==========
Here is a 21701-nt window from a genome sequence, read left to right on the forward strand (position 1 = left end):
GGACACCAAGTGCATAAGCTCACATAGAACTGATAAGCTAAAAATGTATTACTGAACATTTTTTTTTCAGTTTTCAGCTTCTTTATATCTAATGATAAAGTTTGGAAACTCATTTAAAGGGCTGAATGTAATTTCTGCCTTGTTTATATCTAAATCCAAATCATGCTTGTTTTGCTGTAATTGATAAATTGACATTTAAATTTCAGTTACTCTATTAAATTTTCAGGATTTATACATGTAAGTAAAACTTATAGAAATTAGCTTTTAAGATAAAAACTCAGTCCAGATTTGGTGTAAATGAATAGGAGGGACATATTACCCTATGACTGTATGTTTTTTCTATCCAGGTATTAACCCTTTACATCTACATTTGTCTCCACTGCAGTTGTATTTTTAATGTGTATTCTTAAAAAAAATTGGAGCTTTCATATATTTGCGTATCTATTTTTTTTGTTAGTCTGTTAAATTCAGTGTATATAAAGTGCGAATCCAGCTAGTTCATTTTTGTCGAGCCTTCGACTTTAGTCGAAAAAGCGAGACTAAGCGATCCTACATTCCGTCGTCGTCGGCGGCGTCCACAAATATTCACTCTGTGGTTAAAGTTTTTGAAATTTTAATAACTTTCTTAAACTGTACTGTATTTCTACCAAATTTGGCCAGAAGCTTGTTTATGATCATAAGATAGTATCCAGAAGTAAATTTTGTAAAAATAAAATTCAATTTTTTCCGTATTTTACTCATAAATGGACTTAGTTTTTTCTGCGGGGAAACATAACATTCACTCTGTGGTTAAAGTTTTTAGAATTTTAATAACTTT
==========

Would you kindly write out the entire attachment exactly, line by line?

Here is a 21701-nt window from a genome sequence, read left to right on the forward strand (position 1 = left end):
GGACACCAAGTGCATAAGCTCACATAGAACTGATAAGCTAAAAATGTATTACTGAACATTTTTTTTTCAGTTTTCAGCTTCTTTATATCTAATGATAAAGTTTGGAAACTCATTTAAAGGGCTGAATGTAATTTCTGCCTTGTTTATATCTAAATCCAAATCATGCTTGTTTTGCTGTAATTGATAAATTGACATTTAAATTTCAGTTACTCTATTAAATTTTCAGGATTTATACATGTAAGTAAAACTTATAGAAATTAGCTTTTAAGATAAAAACTCAGTCCAGATTTGGTGTAAATGAATAGGAGGGACATATTACCCTATGACTGTATGTTTTTTCTATCCAGGTATTAACCCTTTACATCTACATTTGTCTCCACTGCAGTTGTATTTTTAATGTGTATTCTTAAAAAAAATTGGAGCTTTCATATATTTGCGTATCTATTTTTTTTGTTAGTCTGTTAAATTCAGTGTATATAAAGTGCGAATCCAGCTAGTTCATTTTTGTCGAGCCTTCGACTTTAGTCGAAAAAGCGAGACTAAGCGATCCTACATTCCGTCGTCGTCGGCGGCGTCCACAAATATTCACTCTGTGGTTAAAGTTTTTGAAATTTTAATAACTTTCTTAAACTGTACTGTATTTCTACCAAATTTGGCCAGAAGCTTGTTTATGATCATAAGATAGTATCCAGAAGTAAATTTTGTAAAAATAAAATTCAATTTTTTCCGTATTTTACTCATAAATGGACTTAGTTTTTTCTGCGGGGAAACATAACATTCACTCTGTGGTTAAAGTTTTTAGAATTTTAATAACTTT